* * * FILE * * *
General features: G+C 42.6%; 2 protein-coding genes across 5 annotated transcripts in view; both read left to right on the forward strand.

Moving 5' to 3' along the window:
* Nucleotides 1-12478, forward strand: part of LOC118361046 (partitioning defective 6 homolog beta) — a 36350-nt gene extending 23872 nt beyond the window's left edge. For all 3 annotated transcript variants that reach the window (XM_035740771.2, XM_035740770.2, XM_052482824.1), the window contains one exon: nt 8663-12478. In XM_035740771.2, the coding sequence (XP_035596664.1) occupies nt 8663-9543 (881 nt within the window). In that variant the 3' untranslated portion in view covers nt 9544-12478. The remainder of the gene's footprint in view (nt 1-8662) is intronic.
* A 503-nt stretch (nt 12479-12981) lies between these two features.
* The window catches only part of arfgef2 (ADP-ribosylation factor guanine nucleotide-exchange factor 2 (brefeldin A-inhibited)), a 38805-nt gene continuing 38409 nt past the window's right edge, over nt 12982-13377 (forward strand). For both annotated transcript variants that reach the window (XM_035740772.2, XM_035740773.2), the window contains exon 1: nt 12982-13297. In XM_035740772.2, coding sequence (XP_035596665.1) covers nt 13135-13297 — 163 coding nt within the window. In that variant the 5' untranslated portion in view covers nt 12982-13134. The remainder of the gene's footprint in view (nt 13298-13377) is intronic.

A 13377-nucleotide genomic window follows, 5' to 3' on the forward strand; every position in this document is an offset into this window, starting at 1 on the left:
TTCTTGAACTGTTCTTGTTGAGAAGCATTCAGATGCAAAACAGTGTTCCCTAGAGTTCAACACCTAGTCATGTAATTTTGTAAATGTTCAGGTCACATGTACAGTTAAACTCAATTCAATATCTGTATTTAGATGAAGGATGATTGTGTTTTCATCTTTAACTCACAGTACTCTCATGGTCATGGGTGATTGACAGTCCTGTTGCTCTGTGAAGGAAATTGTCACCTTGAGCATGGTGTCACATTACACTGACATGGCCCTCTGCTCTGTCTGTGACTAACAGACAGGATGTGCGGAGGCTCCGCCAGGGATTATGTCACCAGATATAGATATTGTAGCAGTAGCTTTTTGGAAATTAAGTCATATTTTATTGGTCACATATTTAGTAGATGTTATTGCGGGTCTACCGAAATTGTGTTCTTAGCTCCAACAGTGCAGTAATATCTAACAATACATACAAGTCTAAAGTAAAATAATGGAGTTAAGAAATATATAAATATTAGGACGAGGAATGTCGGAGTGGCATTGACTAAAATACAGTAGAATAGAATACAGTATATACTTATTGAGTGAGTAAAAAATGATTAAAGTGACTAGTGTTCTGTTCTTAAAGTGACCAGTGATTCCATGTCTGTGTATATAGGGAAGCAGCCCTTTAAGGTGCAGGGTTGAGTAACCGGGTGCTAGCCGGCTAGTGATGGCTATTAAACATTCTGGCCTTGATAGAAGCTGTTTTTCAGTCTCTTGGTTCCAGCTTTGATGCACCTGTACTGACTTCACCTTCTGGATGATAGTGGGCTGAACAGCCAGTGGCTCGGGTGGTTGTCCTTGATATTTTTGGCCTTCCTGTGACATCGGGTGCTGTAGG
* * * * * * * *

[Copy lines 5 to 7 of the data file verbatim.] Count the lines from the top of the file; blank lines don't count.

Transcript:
* The window catches only part of arfgef2 (ADP-ribosylation factor guanine nucleotide-exchange factor 2 (brefeldin A-inhibited)), a 38805-nt gene continuing 38409 nt past the window's right edge, over nt 12982-13377 (forward strand). For both annotated transcript variants that reach the window (XM_035740772.2, XM_035740773.2), the window contains exon 1: nt 12982-13297. In XM_035740772.2, coding sequence (XP_035596665.1) covers nt 13135-13297 — 163 coding nt within the window. In that variant the 5' untranslated portion in view covers nt 12982-13134. The remainder of the gene's footprint in view (nt 13298-13377) is intronic.

A 13377-nucleotide genomic window follows, 5' to 3' on the forward strand; every position in this document is an offset into this window, starting at 1 on the left:
TTCTTGAACTGTTCTTGTTGAGAAGCATTCAGATGCAAAACAGTGTTCCCTAGAGTTCAACACCTAGTCATGTAATTTTGTAAATGTTCAGGTCACATGTACAGTTAAACTCAATTCAATATCTGTATTTAGATGAAGGATGATTGTGTTTTCATCTTTAACTCACAGTACTCTCATGGTCATGGGTGATTGACAGTCCTGTTGCTCTGTGAAGGAAATTGTCACCTTGAGCATGGTGTCACATTACACTGACATGGCCCTCTGCTCTGTCTGTGACTAACAGACAGGATGTGCGGAGGCTCCGCCAGGGATTATGTCACCAGATATAGATATTGTAGCAGTAGCTTTTTGGAAATTAAGTCATATTTTATTGGTCACATATTTAGTAGATGTTATTGCGGGTCTACCGAAATTGTGTTCTTAGCTCCAACAGTGCAGTAATATCTAACAATACATACAAGTCTAAAGTAAAATAATGGAGTTAAGAAATATATAAATATTAGGACGAGGAATGTCGGAGTGGCATTGACTAAAATACAGTAGAATAGAATACAGTATATACTTATTGAGTGAGTAAAAAATGATTAAAGTGACTAGTGTTCTGTTCTTAAAGTGACCAGTGATTCCATGTCTGTGTATATAGGGAAGCAGCCCTTTAAGGTGCAGGGTTGAGTAACCGGGTGCTAGCCGGCTAGTGATGGCTATTAAACATTCTGGCCTTGATAGAAGCTGTTTTTCAGTCTCTTGGTTCCAGCTTTGATGCACCTGTACTGACTTCACCTTCTGGATGATAGTGGGCTGAACAGCCAGTGGCTCGGGTGGTTGTCCTTGATATTTTTGGCCTTCCTGTGACATCGGGTGCTGTAGG